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OPERA AND DRAMA: DIFFERING VIEWS Opera and drama are two closely linked disciplines in the world of performing arts; although many view these as individual aspects which should be combined to create a greater result, others seemingly view opera as drama although it would be seen as illogical to view drama as opera. The mere fact opera has a narrative, although told through music and libretto, combines the two. Michael Tippett's opera, The Midsummer Marriage, contains influences from other established form's (drawing examples for Wagner and Verdi) ...read more.


Kerman recognises that 'no distinction is drawn publicly between works like Orfeo and The Magic Flute'2, describing opera as a huge umbrella with seemingly no sub-categories. In Kerman's book he discuses how the opera (or the musical aspect) plays to the drama on the stage - the music is used to develop and enhance the drama. This is demonstrated in the musical example shown on page 8 where the music reflects the agony of Desdemona. Tippett also has a similar view on the relationship between the music and the drama, stating that: 'in opera the musical schemes are always dictated by the situations'3 Although opera has been established ...read more.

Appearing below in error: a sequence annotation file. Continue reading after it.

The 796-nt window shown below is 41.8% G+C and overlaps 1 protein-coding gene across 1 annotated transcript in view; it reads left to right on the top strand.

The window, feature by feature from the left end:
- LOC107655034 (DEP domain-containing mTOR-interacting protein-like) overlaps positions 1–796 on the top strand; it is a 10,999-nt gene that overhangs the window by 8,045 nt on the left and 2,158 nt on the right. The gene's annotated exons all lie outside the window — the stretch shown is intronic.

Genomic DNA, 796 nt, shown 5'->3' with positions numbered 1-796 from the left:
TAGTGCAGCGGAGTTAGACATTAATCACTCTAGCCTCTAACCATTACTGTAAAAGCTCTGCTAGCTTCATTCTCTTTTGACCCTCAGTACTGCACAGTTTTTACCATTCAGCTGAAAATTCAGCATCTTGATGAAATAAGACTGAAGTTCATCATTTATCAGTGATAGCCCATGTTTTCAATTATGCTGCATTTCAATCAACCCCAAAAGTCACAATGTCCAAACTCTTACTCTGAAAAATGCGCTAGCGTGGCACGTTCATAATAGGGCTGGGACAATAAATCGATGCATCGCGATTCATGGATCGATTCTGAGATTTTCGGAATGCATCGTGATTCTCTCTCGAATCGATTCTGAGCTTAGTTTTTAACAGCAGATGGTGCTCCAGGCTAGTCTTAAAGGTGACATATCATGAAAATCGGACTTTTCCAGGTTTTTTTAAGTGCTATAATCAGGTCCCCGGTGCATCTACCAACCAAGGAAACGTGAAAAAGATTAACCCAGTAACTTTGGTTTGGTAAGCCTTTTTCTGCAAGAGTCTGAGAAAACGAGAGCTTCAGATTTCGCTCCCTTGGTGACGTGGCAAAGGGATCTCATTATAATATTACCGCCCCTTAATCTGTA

In this instance, the drama contrasts the opera as simple contrasts against the complexity of the score. Kerman comments upon this analysis of opera as drama and opera as a musical piece of entertainment, writing... More popular writers on music eschew, indeed scorn, any close analytic approach to opera. Having no dogma and no intractable mass of detail, they lose the work of art in other ways.4 Although scholars, composers and music writers alike would argue the case of opera as drama, it seems there is no right or wrong answer. It is certain that opera could not function without drama, however, the necessity for combining these two genres for purposes of analysis seems somewhat contrived. ...read more.

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